Jump to content

TSB deploys a team to Calgary, Alberta, to assess an aircraft incident


Guest
 Share

Recommended Posts

I don't remember any mention of an incident but evidently there was one.

 

TSB deploys a team to Calgary, Alberta, to assess an aircraft incident

 

Edmonton, Alberta, 10 February 2016 – The Transportation Safety Board of Canada (TSB) is deploying a team of investigators to the Calgary International Airport to an incident involving a Bombardier DHC-8 operated by WestJet Encore. The TSB will gather information and assess the occurrence.

The TSB is an independent agency that investigates marine, pipeline, railway and aviation transportation occurrences. Its sole aim is the advancement of transportation safety. It is not the function of the Board to assign fault or determine civil or criminal liability.

For more information, contact:
Transportation Safety Board of Canada
Media Relations
819-994-8053
media@tsb.gc.ca

The TSB is online at www.tsb.gc.ca. Keep up to date through RSS, Twitter (@TSBCanada), YouTube, Flickr and our blog.

Link to comment
Share on other sites

Still no report on what is brining them to YYC, They did a fast check on the one in YVR where the tires blew on the takeoff roll.

Incident: Westjet B738 at Vancouver on Feb 1st 2016, rejected takeoff due to blown tyres

 

By Simon Hradecky, created Thursday, Feb 4th 2016 20:39Z, last updated Thursday, Feb 4th 2016 20:39Z

 

A Westjet Airlines Boeing 737-800, registration C-GVWA performing flight WS-1876 from Vancouver,BC (Canada) to Kahului,HI (USA) with 163 people on board, was accelerating for takeoff from Vancouver's runway 08R when at about 120 KIAS one of the left main tyres blew, shortly followed by the second left main tyre. The crew rejected takeoff at high speed, declared emergency and slowed the aircraft bringing the aircraft to a stop about 7200 feet down the runway (runway length 11,500 feet). Emergency services responded and advised there was no fire.

The Canadian TSB reported that the aircraft was disabled on the runway, passengers disembarked onto the runway, the luggage was unloaded, passengers and luggage taken to the terminal. The aircraft needed to be defueled in order to be able to jack the aircraft up, non-standard jacking equipment was needed as the aircraft was slightly lower in this configuration. The runway was closed for a total of 7 hours and 40 minutes. First inspections of aircraft and runway did not identify additional damage to the aircraft or runway.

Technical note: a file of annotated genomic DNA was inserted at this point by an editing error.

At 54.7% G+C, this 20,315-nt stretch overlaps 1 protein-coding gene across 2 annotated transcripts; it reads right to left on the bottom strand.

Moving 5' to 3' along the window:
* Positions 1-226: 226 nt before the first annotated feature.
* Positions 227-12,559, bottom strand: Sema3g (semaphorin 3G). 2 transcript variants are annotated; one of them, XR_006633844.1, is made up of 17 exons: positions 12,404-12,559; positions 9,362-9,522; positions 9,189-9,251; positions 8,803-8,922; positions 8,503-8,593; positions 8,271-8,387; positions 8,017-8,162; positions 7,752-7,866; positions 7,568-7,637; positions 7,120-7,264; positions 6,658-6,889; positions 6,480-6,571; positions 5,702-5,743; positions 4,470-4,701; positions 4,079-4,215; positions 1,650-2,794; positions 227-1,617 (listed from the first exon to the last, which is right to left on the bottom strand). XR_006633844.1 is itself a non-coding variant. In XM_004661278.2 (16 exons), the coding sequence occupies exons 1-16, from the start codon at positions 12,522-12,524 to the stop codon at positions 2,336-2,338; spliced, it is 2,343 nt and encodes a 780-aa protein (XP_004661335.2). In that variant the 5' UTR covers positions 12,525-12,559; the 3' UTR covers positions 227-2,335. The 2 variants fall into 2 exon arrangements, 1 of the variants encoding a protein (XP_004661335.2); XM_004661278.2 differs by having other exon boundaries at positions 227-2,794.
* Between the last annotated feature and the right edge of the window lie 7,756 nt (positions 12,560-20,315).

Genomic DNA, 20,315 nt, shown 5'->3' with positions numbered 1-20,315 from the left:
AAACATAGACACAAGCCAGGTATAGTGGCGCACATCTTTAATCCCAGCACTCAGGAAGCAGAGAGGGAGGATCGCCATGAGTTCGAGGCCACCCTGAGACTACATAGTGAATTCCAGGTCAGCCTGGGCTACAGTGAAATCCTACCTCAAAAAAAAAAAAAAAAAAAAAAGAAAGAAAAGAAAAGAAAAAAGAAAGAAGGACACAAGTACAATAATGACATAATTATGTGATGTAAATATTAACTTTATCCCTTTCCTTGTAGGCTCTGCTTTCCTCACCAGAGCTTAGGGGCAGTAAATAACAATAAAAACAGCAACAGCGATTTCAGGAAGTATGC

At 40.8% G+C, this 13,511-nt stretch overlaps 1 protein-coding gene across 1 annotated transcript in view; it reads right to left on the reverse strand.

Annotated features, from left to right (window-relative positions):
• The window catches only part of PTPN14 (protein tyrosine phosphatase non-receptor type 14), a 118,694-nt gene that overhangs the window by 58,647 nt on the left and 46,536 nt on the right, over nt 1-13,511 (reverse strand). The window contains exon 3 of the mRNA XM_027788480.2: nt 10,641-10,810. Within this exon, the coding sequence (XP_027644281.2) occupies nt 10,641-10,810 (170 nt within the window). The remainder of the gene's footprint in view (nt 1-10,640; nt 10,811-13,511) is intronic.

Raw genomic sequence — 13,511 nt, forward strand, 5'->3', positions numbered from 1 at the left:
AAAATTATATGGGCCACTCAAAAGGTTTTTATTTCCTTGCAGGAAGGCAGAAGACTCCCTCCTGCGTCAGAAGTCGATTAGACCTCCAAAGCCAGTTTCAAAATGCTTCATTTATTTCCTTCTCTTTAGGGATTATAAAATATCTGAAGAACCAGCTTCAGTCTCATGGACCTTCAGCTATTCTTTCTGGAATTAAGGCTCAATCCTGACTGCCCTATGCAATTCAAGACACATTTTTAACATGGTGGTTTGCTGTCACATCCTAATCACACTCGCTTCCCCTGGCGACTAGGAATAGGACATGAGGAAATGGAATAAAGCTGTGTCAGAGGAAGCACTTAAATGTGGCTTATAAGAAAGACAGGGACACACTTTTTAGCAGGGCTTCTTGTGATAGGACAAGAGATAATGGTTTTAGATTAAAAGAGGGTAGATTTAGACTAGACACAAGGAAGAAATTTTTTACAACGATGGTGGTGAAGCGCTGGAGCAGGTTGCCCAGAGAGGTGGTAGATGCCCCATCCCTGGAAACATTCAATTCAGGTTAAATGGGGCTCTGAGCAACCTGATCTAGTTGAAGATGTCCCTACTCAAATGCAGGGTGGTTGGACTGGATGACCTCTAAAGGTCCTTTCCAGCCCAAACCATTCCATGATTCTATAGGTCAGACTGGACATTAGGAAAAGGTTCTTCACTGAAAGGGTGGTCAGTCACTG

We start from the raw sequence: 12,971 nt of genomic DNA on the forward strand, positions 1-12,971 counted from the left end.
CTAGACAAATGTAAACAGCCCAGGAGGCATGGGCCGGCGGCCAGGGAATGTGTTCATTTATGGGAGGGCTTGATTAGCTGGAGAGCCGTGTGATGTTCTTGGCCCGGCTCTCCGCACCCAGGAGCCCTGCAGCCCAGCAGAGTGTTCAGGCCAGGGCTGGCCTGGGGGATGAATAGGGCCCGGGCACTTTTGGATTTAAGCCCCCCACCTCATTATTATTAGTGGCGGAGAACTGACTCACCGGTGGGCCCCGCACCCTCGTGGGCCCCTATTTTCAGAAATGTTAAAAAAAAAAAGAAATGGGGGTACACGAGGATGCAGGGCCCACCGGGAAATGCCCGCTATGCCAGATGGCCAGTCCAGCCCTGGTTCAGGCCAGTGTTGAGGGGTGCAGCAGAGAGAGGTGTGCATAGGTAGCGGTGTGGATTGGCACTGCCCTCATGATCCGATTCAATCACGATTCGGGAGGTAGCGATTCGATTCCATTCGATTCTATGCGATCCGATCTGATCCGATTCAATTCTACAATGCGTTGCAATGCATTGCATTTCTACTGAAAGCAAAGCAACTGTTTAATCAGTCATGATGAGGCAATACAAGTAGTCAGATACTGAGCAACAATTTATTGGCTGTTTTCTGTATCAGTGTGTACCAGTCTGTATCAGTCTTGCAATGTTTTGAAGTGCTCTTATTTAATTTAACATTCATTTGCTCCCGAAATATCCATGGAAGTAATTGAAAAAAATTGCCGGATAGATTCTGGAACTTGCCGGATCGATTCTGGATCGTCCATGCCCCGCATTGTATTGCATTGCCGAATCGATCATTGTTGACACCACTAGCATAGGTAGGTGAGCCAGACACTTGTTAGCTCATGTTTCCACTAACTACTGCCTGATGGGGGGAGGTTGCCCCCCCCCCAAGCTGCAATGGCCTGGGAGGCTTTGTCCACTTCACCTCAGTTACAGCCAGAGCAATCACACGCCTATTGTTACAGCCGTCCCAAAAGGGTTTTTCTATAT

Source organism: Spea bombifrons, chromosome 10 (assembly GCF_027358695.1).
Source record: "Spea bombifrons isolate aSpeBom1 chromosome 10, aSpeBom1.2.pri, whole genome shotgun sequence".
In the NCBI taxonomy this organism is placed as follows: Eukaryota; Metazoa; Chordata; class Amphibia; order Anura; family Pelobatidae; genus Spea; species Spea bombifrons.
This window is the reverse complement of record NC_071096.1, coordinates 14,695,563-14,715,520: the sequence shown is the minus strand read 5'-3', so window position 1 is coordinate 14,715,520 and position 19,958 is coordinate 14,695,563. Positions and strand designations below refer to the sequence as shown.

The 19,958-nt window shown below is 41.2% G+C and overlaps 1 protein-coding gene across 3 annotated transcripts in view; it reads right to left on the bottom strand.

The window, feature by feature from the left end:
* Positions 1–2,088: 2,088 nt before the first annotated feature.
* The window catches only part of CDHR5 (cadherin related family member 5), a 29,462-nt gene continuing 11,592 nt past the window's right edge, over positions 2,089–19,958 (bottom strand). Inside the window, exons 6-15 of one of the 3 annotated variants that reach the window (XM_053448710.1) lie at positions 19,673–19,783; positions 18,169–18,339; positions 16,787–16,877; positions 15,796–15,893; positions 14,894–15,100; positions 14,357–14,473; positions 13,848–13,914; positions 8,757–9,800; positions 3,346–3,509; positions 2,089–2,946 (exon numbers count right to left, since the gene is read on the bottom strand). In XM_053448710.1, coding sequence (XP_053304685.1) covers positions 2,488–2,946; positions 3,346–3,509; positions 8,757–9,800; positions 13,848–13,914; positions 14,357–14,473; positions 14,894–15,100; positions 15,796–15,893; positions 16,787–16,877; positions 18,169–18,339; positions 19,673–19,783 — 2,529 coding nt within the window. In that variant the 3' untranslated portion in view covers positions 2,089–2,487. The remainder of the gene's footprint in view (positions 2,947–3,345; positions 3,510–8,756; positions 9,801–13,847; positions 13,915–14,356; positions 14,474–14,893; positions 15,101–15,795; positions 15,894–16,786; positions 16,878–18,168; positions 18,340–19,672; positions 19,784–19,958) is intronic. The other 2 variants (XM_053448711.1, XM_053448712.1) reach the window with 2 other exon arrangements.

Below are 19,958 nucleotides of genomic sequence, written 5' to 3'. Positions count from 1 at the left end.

Link to comment
Share on other sites

.

TSB investigates WestJet 'electrical fault' on flight from Terrace to Calgary

Fire trucks called out after electrical fault detected on WestJet Encore Dash 8 Tuesday night

Wed Feb 10, 2016 - CBC News

The Transportation Safety Board (TSB) is investigating after fire trucks were called out for a WestJet flight from Terrace to Calgary on Tuesday night.

"[The TSB] is deploying a team of investigators to the Calgary International Airport to an incident involving a Bombardier DHC-8 operated by WestJet Encore," the agency said in a release.

Fire trucks were called, but the flight — which was loaded with fuel and 35 people on board — made a safe landing on Tuesday evening.

It's unclear exactly what sparked the emergency measures.

"The aircraft landed safely after crew procedures corrected an electrical fault," said WestJet spokesperson Lauren Stewart.

"At no time was there a danger to the guests or crew," she added.

The Calgary-based airline said it would not provide further information, as the company is working with the TSB to determine the cause of the problem.

.

Link to comment
Share on other sites

1 hour ago, Malcolm said:

 Got to love that report,. "loaded with fuel".....  I guess if it had no fuel there would not have been any problem :P Thanks for the update.